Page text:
Whether they're on product packaging, promotional materials or in magazines, most QR codes do the same thing – when a smartphone scans them with its camera, they trigger that phone's web browser to navigate to a given website. In the near future, however, they may be used to securely display 3D images on the user's phone, without even involving the often-untrustworthy internet.
Researchers at the University of Arizona and the University of Connecticut have developed a technology for augmented reality devices that superimposes data over three dimensions rather than two. The technique makes the user experience much more seamless and vastly reduces eye strain, making AR devices more attractive for long-term use.
Engineers at the University of Connecticut (UConn) have developed a fluorescent nanofibrous film capable of detecting ultra-trace levels of explosive vapors from landmines and other buried explosive devices. In the presence of explosive molecules, the film’s fluorescence is suppressed when exposed to ultraviolet (UV) light. In this way, the lightweight film, which is similar to paper, could be rolled out over suspect areas to mark the location of explosive devices.
Most will be familiar with photochromic lenses that darken when exposed to UV light, but now a researcher at the University of Connecticut has developed lenses that can quickly switch color based on the amount of voltage passed through them. While sunglasses manufacturers are expected to employ the technology to create color-changing sunglasses, it has also apparently captured the attention of the U.S. military who see it as a way to potentially assist soldiers to see clearly in rapidly changing environments.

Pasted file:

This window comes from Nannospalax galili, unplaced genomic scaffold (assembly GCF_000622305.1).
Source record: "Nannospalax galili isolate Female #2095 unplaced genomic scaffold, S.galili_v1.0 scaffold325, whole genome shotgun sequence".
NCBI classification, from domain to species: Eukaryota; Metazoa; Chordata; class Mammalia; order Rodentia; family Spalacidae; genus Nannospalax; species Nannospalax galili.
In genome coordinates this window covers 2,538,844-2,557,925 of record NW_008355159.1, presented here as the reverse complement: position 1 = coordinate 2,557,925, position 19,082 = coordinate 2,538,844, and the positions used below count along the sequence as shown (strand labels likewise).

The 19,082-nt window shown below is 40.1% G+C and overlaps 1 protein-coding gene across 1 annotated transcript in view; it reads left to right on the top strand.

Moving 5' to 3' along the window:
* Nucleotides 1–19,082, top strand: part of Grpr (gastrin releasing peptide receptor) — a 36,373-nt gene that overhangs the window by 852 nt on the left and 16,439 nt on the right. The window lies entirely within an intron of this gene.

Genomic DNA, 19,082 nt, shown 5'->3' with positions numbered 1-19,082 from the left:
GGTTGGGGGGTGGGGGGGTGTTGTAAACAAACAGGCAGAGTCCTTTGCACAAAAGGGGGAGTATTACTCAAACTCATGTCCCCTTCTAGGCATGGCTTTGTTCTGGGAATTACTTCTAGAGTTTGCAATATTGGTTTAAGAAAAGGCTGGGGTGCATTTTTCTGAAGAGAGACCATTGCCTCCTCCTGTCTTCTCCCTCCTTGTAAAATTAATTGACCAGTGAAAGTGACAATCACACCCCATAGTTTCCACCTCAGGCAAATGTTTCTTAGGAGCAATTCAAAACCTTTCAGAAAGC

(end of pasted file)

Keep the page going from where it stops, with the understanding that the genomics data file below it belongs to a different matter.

While the food versus fuel debate
continues to put crop-based biofuel
production on the back burners it might just be Cannabis sativa
that blazes the competition. Researchers at University of Connecticut have found that industrial hemp has properties that make it viable and even attractive as a raw material, or feedstock, for producing biodiesel. Hemp biodiesel has shown a high efficiency of conversion (97 percent) and has passed laboratory’s tests, even showing properties that suggest it could be used at lower temperatures than any biodiesel currently on the market.
Gold has long been seen as a financial safe haven in times of economic uncertainty. This don’t look like changing any time soon with the price of gold reaching a record high of US$1377.60 an ounce this week on the Comex division of the New York Mercantile Exchange. That might be good news for gold miners but not so good for the manufacturers of electronic devices that are reliant on not only gold, but also other precious metals. In some modern day alchemy, researchers have modeled and developed new classes of alloy materials that boast the properties that makes gold so attractive for electronic applications.
Mayo researchers collaborating with investigators at the University of Iowa, University of Connecticut and New York University (NYU) have discovered a molecular mechanism that controls energy expenditure in muscles and helps determine body weight. Researchers say this could lead to a new medical approach in treating obesity. The findings appear in the journal Cell Metabolism.
We talk a lot about the wonders of nanotechnology here at Gizmag. After all it’s easy to get caught up in the excitement surround the technology when it promises to revolutionize practically every area of human endeavor. Among its long list of anticipated benefits are new medical treatments
; stronger, lighter materials
; improved energy production
; and more effective pollution monitoring
and prevention, just to name a few. But nanotechnology is not just something set to come about in some far off future – it is happening now. In fact, the odds are there is a product either containing, or made using nanoparticles sitting in your house right now. But the big question is, are they safe?